Democrats Introduce Legislation to Repeal Virtual Schools

In the wake of K12 Inc.’s broadly publicized failures, and the dust-up on Capitol Hill about them, two Democrats, Representative Mike Stewart and Senator Lowe Finney, have filed legislation (HB 0728/SB 0807) to repeal the Virtual Public Schools Act.  Many folks may not be aware that the Virtual Public Schools Act (T.C.A. 49-16-201 et seq.) is actually self-repealing.  Section 216 of the Act reads:

This part is repealed effective June 30, 2015.

Rep. Stewart/Sen. Finney’s bill simply changes the repeal date from June 30, 2015 to June 30, 2013.

There’s a good bit of frustration with K12 Inc. and virtual schools right now, even by members of the Republican majority.  That being said, however, Sen. Gresham, chairman of the Senate Education Committee, has signaled that she’s not ready to do away with virtual schools just yet, as has Governor Haslam.

A Conservative Remedy to the Great Hearts Mess

In the wake of the Great Hearts mess in Nashville, there has been much discussion of a statewide charter authorizer.  The Tennessee Charter Schools Association, the Tennessee Charter School Incubator, and the powerful lobbying group StudentsFirst, led by Michelle Rhee, are on the record supporting a statewide authorizer.

The political question has been, however, whether rural Republicans would support such an entity, given that it would supplant local control with an appointed, statewide body.  It looks like this split between urban and rural Republicans might be real.  Speaker Harwell (R-Nashville), for instance, looks like she would support such a measure.  Just within the last few days, however, Rep. John Forgety (R-Athens) has filed a bill (HB 0446) that would change the existing charter appeal law.  This could well be taken as a signal that some part of the Republican caucus (or perhaps just Rep. Forgety — there doesn’t yet seem to be a Senate sponsor) would rather just fix the existing law than create a new statewide authorizer.  Here’s the pertinent text:

(D) Either the local board of education or the sponsor proposing the charter school application may appeal the final decision of the state board of education within thirty (30) days of its entry to the chancery court in the judicial circuit in which the local board of education is located. The review of the court shall be de novo on the record and shall be undertaken in accordance with the procedures governing common law writs of certiorari.

Does this foreshadow a split in the Republican caucus on this issue?  We shall see.

John Deberry and the Parent Trigger Bill

State Representative John DeBerry (D-Mempis) has filed the first parent trigger bill of the session. DeBerry, who survived his primary challenge thanks to over $112,000 from StudentsFirst, rewrites the current parent trigger laws in his bill (Yes, we already have trigger laws on the books). House Bill 77* lowers the threshold, from 60 percent to 51 percent, for how many signatures the parents must have before the school can be turned over to a charter. The bill is only for eligible public schools that are in the bottom twenty percent of the state in student academic performance. This bill is exactly what StudentsFirst wants to happen in Tennessee. StudentsFirst recently held a screening for the movie “Won’t Back Down” in Nashville. The movie, which is about two women who want to convert their failing inner city school over to a charter school, was attended by many political figures.  Huffington Post reported that “Won’t Back Down” set the record for worst opening of a film that released in over 2,500 theaters.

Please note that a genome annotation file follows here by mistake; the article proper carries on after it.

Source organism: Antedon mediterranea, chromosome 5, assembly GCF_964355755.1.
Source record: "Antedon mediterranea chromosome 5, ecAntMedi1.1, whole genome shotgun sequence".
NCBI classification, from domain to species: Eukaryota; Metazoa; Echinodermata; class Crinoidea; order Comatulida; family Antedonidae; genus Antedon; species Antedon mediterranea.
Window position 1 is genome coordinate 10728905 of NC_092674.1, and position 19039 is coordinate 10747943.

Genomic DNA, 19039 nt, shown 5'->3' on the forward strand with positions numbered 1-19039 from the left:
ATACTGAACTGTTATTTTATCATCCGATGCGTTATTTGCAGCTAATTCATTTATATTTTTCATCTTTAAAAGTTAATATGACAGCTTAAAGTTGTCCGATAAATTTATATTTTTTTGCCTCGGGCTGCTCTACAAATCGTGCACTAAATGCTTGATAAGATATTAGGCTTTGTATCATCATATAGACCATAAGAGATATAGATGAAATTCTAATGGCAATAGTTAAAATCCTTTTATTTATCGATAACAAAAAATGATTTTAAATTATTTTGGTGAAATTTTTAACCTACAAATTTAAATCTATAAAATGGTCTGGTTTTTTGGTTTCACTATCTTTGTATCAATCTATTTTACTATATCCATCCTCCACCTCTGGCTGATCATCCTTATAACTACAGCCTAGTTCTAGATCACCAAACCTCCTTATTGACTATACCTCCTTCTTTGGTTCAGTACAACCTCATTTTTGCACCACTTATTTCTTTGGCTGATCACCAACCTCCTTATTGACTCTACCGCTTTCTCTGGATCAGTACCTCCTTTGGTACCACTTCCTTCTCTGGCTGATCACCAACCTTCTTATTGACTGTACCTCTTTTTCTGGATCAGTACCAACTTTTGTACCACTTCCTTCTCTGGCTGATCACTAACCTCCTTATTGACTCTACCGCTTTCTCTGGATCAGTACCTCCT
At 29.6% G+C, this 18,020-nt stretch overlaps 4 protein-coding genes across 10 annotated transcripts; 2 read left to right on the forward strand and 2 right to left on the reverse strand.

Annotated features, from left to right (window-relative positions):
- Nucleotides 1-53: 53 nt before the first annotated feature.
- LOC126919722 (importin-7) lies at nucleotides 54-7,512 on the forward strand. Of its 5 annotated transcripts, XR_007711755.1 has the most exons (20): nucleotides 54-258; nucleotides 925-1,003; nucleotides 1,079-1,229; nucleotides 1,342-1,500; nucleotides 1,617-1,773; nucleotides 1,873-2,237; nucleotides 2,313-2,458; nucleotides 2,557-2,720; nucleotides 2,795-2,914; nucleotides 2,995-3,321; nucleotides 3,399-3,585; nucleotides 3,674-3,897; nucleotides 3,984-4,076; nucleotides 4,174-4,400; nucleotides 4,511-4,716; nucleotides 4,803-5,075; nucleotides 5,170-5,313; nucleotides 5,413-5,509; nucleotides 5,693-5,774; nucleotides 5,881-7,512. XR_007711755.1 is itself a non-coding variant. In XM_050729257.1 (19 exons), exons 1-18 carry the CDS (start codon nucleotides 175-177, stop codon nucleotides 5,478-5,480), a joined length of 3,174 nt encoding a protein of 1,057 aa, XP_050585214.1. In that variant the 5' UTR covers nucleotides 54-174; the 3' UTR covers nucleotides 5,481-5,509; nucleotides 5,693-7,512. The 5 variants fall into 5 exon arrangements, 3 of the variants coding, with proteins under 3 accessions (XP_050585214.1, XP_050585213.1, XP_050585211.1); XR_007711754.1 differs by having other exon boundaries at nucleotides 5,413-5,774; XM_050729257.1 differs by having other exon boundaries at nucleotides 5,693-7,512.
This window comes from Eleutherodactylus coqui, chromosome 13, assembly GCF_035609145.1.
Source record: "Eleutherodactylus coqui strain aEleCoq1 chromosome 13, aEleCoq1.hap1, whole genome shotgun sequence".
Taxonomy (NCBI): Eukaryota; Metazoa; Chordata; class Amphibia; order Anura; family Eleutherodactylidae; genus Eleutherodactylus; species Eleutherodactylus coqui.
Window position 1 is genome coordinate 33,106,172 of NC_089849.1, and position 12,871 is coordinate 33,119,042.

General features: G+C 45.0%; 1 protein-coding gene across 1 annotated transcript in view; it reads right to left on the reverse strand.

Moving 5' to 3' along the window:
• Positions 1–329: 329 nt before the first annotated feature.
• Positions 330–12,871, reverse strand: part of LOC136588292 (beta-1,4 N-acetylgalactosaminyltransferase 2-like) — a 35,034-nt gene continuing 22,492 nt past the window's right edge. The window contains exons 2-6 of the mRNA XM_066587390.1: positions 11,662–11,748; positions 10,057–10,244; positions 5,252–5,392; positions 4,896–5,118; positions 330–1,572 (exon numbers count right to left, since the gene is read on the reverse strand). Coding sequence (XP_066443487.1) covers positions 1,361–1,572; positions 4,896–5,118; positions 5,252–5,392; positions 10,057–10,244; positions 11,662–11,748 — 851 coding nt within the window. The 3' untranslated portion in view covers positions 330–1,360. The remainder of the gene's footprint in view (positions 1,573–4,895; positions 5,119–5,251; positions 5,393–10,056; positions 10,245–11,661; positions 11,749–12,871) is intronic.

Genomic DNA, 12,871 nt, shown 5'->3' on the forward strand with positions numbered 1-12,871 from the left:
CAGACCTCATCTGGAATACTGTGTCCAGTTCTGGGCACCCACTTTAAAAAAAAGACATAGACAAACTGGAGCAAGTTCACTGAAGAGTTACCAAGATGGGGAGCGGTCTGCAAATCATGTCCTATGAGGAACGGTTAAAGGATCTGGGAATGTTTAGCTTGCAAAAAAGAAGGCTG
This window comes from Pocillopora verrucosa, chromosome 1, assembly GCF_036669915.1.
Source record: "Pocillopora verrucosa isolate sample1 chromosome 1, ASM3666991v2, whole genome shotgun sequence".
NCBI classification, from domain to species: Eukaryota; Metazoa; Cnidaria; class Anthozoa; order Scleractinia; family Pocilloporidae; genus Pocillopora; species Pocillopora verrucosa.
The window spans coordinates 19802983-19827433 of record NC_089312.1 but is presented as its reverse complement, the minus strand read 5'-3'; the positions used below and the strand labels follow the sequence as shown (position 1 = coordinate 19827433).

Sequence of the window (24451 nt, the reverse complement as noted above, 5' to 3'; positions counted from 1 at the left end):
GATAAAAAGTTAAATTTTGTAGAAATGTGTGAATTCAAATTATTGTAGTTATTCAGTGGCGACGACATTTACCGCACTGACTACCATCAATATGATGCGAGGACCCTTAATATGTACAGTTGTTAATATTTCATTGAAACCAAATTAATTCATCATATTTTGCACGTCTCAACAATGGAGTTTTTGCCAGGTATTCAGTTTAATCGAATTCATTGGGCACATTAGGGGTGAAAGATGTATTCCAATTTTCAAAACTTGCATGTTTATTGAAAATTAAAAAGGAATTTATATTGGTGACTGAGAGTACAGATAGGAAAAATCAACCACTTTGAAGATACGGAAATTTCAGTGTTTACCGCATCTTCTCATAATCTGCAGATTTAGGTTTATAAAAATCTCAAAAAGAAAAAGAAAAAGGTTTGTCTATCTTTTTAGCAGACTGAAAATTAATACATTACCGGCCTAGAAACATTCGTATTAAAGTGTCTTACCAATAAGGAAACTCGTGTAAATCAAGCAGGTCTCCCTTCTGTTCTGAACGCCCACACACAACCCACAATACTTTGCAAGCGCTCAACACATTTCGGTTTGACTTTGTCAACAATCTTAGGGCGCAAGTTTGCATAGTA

While StudentsFirst wants Tennessee to make it easier to “pull the trigger”, The Nashville City Paper reported that the current law has only “been in play” two times since the law was put on the books in 2002. The first in Memphis in 2007 when a school was turned over to a charter and is currently taking place in Knoxville, where a charter school is trying to take over a school after the charter was denied by the school board. Deberry is trying to change the law that has rarely been used.

Deberry has also filed a resolution to designate January 26 – February 2013 as “School Choice Week” in Tennessee.

*Senator Reginald Tate (D-Mempis) has filed the companion bill, SB483. Senator Tate is the 1st Vice-Chair for the Senate Education Committee.

Virtual Schools in Tennessee

In the wake of the renewed K12 dust-up, Andy Sher over at the Times Free Press has another good article out this morning highlighting a new bill put forward by the Haslam Administration to cap online school enrollment.  By the way, let it be known that the Times Free Press (and Andy Sher) have had consistently excellent coverage of this issue over the past year.  Whether it’s because Chattanooga native (and almost certainly next Mayor) Andy Berke started the anti-virtual schools crusade (and then homed in on* K12 as its dismal performance became public), or because K12’s Tennessee “home” is in Union County, just a ways down the road from Chattanooga, who knows.